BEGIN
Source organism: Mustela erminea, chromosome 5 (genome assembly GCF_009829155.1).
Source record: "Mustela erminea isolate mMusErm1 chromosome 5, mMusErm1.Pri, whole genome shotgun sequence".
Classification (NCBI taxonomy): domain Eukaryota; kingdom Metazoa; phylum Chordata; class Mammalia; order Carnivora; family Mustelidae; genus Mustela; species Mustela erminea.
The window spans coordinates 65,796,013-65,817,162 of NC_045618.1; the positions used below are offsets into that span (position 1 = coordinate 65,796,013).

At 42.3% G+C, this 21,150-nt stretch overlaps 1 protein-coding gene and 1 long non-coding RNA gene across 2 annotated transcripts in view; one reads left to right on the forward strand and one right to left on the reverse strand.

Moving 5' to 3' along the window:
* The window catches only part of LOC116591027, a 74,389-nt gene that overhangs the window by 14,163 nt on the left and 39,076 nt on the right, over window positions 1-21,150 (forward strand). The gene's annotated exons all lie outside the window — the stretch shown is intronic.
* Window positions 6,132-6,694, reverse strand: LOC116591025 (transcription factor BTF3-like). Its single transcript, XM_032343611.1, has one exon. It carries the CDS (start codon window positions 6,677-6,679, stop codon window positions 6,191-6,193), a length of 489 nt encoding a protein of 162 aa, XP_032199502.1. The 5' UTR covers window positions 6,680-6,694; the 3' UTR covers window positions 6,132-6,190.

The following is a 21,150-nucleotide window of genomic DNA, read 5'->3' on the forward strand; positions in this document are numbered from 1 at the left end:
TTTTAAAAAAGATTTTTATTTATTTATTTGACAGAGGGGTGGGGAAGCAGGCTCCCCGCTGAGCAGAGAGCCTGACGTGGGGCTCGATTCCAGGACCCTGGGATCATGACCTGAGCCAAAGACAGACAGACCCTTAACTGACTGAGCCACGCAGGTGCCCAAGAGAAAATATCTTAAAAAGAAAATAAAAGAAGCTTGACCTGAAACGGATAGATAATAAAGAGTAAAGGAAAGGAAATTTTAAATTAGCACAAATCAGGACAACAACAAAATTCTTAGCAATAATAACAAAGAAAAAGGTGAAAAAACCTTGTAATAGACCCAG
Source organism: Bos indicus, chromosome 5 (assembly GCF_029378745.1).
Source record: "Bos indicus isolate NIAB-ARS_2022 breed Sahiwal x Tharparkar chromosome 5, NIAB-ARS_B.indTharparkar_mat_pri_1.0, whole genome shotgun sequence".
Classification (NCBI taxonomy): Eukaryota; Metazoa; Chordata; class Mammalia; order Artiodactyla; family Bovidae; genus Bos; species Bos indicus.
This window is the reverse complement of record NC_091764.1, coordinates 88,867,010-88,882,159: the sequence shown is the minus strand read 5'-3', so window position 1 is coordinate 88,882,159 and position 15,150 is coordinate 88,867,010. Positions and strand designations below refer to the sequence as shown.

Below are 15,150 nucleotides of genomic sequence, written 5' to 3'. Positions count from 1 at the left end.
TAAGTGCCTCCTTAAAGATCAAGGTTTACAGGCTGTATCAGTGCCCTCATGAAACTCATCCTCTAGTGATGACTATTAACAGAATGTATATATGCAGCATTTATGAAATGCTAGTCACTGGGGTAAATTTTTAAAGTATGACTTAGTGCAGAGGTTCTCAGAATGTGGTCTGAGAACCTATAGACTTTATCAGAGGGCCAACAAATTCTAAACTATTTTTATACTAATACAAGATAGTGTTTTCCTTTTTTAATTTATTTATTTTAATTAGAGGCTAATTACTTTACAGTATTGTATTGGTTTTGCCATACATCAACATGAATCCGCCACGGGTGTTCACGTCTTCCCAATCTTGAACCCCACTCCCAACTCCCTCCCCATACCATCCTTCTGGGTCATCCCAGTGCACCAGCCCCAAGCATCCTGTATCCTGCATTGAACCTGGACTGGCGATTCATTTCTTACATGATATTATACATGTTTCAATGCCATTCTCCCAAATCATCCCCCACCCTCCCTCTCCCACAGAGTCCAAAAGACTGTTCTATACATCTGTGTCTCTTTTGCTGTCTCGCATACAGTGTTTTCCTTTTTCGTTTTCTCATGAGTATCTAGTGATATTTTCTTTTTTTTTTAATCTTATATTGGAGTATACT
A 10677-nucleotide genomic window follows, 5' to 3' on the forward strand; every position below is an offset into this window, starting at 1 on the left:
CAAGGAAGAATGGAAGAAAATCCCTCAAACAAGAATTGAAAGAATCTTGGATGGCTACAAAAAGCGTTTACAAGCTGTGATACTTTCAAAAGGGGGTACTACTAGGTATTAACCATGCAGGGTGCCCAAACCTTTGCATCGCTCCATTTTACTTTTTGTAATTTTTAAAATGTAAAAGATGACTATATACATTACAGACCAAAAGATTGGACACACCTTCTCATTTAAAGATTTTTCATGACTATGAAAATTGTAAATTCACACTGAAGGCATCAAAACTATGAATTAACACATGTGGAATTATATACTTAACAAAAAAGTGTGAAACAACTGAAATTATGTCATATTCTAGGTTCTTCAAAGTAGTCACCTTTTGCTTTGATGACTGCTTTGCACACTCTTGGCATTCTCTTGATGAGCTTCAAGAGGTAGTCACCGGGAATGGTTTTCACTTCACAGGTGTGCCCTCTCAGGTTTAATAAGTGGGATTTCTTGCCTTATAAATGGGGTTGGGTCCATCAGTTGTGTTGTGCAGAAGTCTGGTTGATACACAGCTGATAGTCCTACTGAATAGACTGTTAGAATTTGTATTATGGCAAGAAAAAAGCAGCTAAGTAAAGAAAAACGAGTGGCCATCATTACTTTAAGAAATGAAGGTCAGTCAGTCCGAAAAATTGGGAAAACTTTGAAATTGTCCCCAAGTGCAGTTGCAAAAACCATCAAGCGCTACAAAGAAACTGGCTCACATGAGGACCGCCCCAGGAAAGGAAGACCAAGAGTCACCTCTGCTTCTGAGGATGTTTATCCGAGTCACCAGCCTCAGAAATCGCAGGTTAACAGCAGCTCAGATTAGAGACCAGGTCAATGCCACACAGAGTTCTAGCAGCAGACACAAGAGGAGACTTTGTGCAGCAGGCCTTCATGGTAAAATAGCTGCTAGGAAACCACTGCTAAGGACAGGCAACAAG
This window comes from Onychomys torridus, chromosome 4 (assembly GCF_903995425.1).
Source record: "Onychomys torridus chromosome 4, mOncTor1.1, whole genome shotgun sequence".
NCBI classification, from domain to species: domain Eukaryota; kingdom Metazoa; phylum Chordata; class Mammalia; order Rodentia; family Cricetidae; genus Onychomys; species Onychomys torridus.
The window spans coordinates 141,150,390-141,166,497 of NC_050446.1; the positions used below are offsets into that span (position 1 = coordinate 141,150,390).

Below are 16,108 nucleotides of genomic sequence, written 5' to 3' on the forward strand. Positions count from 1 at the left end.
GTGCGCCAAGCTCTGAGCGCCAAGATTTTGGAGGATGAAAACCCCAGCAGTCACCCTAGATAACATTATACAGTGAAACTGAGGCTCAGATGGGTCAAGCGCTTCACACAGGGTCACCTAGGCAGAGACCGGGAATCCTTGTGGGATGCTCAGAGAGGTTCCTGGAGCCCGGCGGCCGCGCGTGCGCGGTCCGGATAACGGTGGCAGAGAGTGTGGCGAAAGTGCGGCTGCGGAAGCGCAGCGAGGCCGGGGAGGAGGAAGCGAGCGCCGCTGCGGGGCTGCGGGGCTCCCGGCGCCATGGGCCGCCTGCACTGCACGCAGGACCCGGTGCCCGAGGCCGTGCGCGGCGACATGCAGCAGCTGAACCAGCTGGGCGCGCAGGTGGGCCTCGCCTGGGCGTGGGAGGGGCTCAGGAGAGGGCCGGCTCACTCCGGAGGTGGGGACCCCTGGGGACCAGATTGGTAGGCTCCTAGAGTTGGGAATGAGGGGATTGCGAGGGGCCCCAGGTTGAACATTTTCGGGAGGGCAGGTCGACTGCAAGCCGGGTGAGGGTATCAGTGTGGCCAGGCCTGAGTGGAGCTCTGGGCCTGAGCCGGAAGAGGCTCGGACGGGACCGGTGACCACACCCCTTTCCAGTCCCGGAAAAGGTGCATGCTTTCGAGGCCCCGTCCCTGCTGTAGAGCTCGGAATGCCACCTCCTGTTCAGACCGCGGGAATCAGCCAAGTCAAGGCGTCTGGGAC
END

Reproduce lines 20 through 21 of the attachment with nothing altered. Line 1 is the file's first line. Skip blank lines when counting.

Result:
Source record: "Onychomys torridus chromosome 4, mOncTor1.1, whole genome shotgun sequence".
NCBI classification, from domain to species: domain Eukaryota; kingdom Metazoa; phylum Chordata; class Mammalia; order Rodentia; family Cricetidae; genus Onychomys; species Onychomys torridus.